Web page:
Remember that bar you visited last weekend? (I hope you do) It probably has a website.
The protein store? They wish they had their own eCommerce website to sell those products online.
A shopping center, a lawyer, a private clinic, restaurant, airport, bus operator, sport club, tourist agency, library, organization, rock band, you name it.
Unfortunately, there’s not enough people with skills who can build websites and mobile apps that all these people and businesses need. Yes, it’s getting easier every day to build a website with just some clicking and drag&dropping, but when you want a specific functionality, then your skills come to good use.
3. It’s Exciting
When I was 12 I wrote my first program. All it did was: ask your name, let you write it down and then greet you. I was so excited that I was able to make something, by myself, that anyone can use. I was giving the computer the exact instructions what it has to do. And it was following my orders.
Imagine building the next self-driving car technology. Imagine building a medical app that saves millions of lives. Imagine increasing productivity of your company by writing that “impossible” excel function that saves everyone 20 minutes of shuffling around the excel data. Imagine writing that iPhone app you always wanted to have, but no one made it yet.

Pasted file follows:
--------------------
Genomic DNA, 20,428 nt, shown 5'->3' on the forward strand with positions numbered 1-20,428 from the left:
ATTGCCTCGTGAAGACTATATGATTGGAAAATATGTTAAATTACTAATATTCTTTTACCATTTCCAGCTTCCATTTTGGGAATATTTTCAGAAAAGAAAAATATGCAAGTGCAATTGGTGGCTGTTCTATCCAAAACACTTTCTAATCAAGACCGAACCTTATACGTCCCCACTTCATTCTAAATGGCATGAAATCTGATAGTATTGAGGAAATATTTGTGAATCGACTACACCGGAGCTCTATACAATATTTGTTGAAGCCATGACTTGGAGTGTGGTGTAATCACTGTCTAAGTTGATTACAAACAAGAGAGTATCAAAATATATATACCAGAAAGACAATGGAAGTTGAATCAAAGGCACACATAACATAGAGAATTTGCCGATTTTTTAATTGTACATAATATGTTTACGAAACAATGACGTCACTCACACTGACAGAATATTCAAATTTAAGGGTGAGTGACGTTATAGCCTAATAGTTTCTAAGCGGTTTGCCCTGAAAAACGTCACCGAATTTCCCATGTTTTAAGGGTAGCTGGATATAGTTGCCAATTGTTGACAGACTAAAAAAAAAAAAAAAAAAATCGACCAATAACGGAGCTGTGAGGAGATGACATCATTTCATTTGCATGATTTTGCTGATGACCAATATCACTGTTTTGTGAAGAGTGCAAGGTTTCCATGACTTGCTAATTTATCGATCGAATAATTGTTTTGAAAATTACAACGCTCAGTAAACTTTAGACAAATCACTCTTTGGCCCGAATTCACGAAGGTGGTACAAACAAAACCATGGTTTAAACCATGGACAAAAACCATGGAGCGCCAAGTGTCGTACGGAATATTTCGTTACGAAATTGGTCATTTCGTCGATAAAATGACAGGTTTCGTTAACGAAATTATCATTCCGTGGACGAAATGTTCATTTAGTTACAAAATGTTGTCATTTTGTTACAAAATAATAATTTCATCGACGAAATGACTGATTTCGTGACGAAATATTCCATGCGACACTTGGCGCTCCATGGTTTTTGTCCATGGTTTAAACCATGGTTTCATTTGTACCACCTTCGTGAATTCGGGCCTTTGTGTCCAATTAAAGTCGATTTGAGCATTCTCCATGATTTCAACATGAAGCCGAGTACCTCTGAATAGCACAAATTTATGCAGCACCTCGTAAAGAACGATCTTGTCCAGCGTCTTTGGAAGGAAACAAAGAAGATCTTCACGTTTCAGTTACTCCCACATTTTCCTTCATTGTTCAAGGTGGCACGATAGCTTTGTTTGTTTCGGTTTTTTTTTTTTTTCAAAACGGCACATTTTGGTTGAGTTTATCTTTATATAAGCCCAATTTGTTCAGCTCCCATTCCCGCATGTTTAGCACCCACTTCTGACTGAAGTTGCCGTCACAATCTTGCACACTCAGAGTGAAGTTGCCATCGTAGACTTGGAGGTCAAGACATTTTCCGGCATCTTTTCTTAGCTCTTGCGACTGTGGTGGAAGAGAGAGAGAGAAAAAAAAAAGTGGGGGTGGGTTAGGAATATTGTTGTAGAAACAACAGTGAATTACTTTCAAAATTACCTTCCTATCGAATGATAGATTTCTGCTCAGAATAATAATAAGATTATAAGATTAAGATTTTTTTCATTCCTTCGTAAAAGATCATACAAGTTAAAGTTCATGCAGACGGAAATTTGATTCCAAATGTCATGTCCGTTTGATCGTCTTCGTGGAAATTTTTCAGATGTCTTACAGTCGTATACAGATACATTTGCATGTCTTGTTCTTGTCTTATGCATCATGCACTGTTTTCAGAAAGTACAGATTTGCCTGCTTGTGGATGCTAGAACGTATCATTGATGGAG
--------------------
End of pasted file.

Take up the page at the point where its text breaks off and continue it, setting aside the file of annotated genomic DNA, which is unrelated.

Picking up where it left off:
4. Software Development will Become Mainstream
I’m sorry for all of you hipsters out there: Software development is becoming mainstream. Some school systems already started teaching coding to elementary and secondary schools. This is a great step forward. Imagine tomorrow when your new “Smart House 2056: Control your house” arrives. You will have to tell it what to do and when to do it.
For example: when I arrive home after work, play some chillout music. Think of how many variables are in that command. When I (how will computer know it’s you and not your spouse?) arrive home (how does the computer know you entered apartment instead of just passing by the neighborhood?) after work (does it apply only if I arrive around 6pm or it also applies if I arrive after midnight?) play some chillout music (do you have your own playlist or computer can find something for you online?).